Nonprofit Insurance 101: Employment Practices Liability

Nonprofit Insurance 101 - Employment Related Practices



Your Employees, Volunteers and the third parties you work with all have certain rights under Federal, State, and local laws.  Specifically, they have the right to be treated fairly and equitably.  Your nonprofit could be subject to a claim or lawsuit if someone in your organization violates these protected rights. 




Common Types of Violations:

  • Breach of Employment Contract

  • Sexual Harassment

  • Wrongful Termination

  • Discrimination (age, sex, race, religion, sexual orientation, & other protected classes)

  • Failure to Employ or Promote

  • Wrongful Infliction of Emotional Distress

  • Negligent Evaluation

  • Invasion of Privacy

  • Violation of the Family Medial Leave Act and other similar laws


Proper risk management and training are the best way to prevent these claims.  Some key steps your organization can take are:

  • Create effective hiring and volunteer screening programs

  • Discuss and post employment related policies so that employees and volunteers are clear what the accepted and non-accepted behaviors are

  • Verify that employees and volunteers understand the steps to take if they are the object of sexual harassment or discrimination

  • Document everything that occurs and the steps your organization is taking to prevent and solve employee and volunteer disputes

It’s also important that your organization consider purchasing an Employment Practices Liability Insurance Policy for Nonprofits.   This coverage is specifically excluded from your General Liability coverage.  However, it is easily included with the Directors & Officers Liability policy. 

These policies provide the following protection:

Defense and Defense Costs:  in the event of a claim or lawsuit, your insurance company will provide attorneys to give you legal counsel and they will also pay the cost of your defense

Indemnity Payment:  in the even to a judgment against you, your insurance company will pay the settle to the plaintiff (punitive damages or civil or criminal fines are never paid by the insurance company)

Legal Assistance:  often there are legal assistance programs available through your nonprofit insurance company to help you legally terminate an employee, advise you about possible issues and review your employee and volunteer handbooks


Note that the name of the coverage, “Employment Practices Liability,” is somewhat misleading as the coverage applies to more than just employees.  Who can bring a claim against you for Employment Practices violations?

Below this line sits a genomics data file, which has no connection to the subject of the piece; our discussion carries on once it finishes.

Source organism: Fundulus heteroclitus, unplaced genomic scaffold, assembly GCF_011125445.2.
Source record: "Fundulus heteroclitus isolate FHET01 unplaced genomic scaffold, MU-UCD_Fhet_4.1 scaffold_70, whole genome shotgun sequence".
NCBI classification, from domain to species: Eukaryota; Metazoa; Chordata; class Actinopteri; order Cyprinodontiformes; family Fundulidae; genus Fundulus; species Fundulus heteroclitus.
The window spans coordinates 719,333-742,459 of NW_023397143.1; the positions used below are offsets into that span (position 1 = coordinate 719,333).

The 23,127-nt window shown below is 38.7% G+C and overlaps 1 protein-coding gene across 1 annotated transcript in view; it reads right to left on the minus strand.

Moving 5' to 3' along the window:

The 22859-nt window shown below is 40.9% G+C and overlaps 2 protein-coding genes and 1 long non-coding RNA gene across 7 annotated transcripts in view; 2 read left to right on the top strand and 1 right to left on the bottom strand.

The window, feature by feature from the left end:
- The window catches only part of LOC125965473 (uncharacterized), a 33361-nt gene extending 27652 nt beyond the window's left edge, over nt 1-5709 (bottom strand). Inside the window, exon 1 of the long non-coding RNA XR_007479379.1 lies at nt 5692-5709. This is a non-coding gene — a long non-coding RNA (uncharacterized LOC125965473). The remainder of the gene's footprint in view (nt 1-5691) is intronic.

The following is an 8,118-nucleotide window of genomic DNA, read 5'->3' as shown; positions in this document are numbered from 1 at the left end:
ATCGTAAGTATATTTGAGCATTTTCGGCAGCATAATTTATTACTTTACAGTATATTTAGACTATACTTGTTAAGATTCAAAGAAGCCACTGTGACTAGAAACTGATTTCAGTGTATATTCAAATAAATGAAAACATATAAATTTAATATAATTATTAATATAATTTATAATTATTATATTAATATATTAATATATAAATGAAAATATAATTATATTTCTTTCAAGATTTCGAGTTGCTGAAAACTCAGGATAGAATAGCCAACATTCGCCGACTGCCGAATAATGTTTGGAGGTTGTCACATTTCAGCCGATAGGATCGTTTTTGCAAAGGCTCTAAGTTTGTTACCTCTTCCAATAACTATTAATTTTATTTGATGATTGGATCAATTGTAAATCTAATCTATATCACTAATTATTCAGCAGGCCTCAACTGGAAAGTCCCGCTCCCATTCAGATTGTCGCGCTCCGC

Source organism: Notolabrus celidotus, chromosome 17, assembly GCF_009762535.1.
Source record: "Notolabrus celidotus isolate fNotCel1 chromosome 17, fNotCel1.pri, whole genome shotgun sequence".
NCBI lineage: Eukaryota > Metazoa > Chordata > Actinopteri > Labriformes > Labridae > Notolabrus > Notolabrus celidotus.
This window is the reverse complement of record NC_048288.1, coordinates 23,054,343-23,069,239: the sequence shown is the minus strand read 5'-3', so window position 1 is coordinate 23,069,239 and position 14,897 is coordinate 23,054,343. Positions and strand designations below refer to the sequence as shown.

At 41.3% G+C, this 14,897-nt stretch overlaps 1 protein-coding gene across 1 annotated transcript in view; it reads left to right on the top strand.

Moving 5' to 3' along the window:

• Current & Former Employees

  • Current & Former Volunteers (including all current & former Directors & Officers)

  • Third Parties (e.g. subcontractors, members, students, delivery people, project partners, etc.)


The last five years have shown a significant increase in Employment Related Practices Claims both in terms of frequency of claims (up 32%) and dollar cost of claims (up 125%).  We attribute this to:

  • Changing economic conditions

  • Changing legal environment

  • General increase in awareness of employment laws

  • Increased news coverage and publicity about employment related law suits

  • More diverse workforce


An Employment Related Practices claim could result in serious financial consequences for your organization.  Even if you have done nothing wrong, and/or a groundless lawsuit is brought against your organization you will still need to defend yourself in the event of a claim.  The defense costs alone can be enormous.  According to a 2014 study, defense costs average $300,000 and it is not uncommon  for claims to take 18-24 months to settle.  Therefore it is vital to include a discussion of the coverage in your nonprofit insurance review.


Consider the following examples of real claims and how something similar might happen in your organization.

TOTAL CLAIM – $397,000

A volunteer sued a nonprofit organization claiming that the employees of the nonprofit discriminated against him by ridiculing his sexual orientation.  The employees regularly made slurs against this individual in his presence and made inappropriate jokes.  Defense Costs = $147,000 Award to Plaintiff  $250,000

TOTAL CLAIM – $406,000

The Executive Director of a cultural organization filed an administrative charge with the EEOC claiming a violation of the Family Medical Leave Act based on her pregnancy.  She claimed that she was discriminated against due to her pregnancy.  Defense Costs = $92,000  Award to plaintiff = $314,000

TOTAL CLAIM – $853,000

A former employee of a YMCA filed a suit for sexual harassment.  She claimed that over several years the Executive Director forced her to engage in sexual relations with him under the threat of termination.  Defense Costs = $450,000  Award to plaintiff = $403,000


The bottom line is that Employment Related Practices is an essential part of your Nonprofit Insurance coverage. But, what is the cost of the coverage?  Premiums start at a a minimum of $500 (in addition to the premium for your Directors & Officers Liability).

The premium is based on:

  • Total Number of Employees

  • Total Number of Volunteers

  • The Deductible (amount of a claim & defense costs your organization is willing to pay)

So, your next step is to ask your broker if you have the coverage and if not, what do you need to do to get it added.


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